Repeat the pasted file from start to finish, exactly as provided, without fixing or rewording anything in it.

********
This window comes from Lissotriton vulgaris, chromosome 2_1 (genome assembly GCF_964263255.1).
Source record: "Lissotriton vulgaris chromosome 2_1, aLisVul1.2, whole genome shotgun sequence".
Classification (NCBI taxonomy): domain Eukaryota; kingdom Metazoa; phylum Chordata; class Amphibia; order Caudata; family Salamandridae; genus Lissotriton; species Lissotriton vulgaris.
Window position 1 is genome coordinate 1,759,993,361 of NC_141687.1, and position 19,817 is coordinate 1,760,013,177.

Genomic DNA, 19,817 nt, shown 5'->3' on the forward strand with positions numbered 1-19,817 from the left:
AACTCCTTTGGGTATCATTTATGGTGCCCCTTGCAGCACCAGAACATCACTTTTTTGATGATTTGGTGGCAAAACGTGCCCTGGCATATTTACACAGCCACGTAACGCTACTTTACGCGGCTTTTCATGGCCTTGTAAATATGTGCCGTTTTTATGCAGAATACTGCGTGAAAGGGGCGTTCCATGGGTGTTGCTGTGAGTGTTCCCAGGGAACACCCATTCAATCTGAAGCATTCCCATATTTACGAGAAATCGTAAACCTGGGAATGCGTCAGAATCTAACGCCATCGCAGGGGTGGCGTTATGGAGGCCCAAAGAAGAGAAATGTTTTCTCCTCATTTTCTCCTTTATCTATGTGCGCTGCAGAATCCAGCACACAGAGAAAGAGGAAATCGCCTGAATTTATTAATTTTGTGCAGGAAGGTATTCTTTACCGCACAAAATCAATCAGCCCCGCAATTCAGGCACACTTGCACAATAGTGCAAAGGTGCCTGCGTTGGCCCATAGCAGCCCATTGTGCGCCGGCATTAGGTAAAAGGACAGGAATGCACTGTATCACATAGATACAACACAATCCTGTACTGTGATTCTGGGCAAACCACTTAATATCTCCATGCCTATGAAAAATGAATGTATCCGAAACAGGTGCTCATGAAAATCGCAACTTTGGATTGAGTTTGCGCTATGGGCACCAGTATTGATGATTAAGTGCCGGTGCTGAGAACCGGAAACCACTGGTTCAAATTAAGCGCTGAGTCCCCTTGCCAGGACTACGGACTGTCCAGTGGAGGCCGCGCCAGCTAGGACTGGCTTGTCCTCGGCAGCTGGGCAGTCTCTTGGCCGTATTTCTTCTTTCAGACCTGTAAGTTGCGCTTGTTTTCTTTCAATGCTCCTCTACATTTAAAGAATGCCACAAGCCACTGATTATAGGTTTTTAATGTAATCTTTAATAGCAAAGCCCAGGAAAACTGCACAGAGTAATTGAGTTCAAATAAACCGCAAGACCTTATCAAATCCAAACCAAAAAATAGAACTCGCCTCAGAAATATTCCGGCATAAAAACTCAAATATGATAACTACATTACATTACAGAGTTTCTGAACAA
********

This window comes from Lissotriton vulgaris, chromosome 2_1 (genome assembly GCF_964263255.1).
Source record: "Lissotriton vulgaris chromosome 2_1, aLisVul1.2, whole genome shotgun sequence".
Classification (NCBI taxonomy): domain Eukaryota; kingdom Metazoa; phylum Chordata; class Amphibia; order Caudata; family Salamandridae; genus Lissotriton; species Lissotriton vulgaris.
Window position 1 is genome coordinate 1,759,993,361 of NC_141687.1, and position 19,817 is coordinate 1,760,013,177.

Genomic DNA, 19,817 nt, shown 5'->3' on the forward strand with positions numbered 1-19,817 from the left:
AACTCCTTTGGGTATCATTTATGGTGCCCCTTGCAGCACCAGAACATCACTTTTTTGATGATTTGGTGGCAAAACGTGCCCTGGCATATTTACACAGCCACGTAACGCTACTTTACGCGGCTTTTCATGGCCTTGTAAATATGTGCCGTTTTTATGCAGAATACTGCGTGAAAGGGGCGTTCCATGGGTGTTGCTGTGAGTGTTCCCAGGGAACACCCATTCAATCTGAAGCATTCCCATATTTACGAGAAATCGTAAACCTGGGAATGCGTCAGAATCTAACGCCATCGCAGGGGTGGCGTTATGGAGGCCCAAAGAAGAGAAATGTTTTCTCCTCATTTTCTCCTTTATCTATGTGCGCTGCAGAATCCAGCACACAGAGAAAGAGGAAATCGCCTGAATTTATTAATTTTGTGCAGGAAGGTATTCTTTACCGCACAAAATCAATCAGCCCCGCAATTCAGGCACACTTGCACAATAGTGCAAAGGTGCCTGCGTTGGCCCATAGCAGCCCATTGTGCGCCGGCATTAGGTAAAAGGACAGGAATGCACTGTATCACATAGATACAACACAATCCTGTACTGTGATTCTGGGCAAACCACTTAATATCTCCATGCCTATGAAAAATGAATGTATCCGAAACAGGTGCTCATGAAAATCGCAACTTTGGATTGAGTTTGCGCTATGGGCACCAGTATTGATGATTAAGTGCCGGTGCTGAGAACCGGAAACCACTGGTTCAAATTAAGCGCTGAGTCCCCTTGCCAGGACTACGGACTGTCCAGTGGAGGCCGCGCCAGCTAGGACTGGCTTGTCCTCGGCAGCTGGGCAGTCTCTTGGCCGTATTTCTTCTTTCAGACCTGTAAGTTGCGCTTGTTTTCTTTCAATGCTCCTCTACATTTAAAGAATGCCACAAGCCACTGATTATAGGTTTTTAATGTAATCTTTAATAGCAAAGCCCAGGAAAACTGCACAGAGTAATTGAGTTCAAATAAACCGCAAGACCTTATCAAATCCAAACCAAAAAATAGAACTCGCCTCAGAAATATTCCGGCATAAAAACTCAAATATGATAACTACATTACATTACAGAGTTTCTGAACAA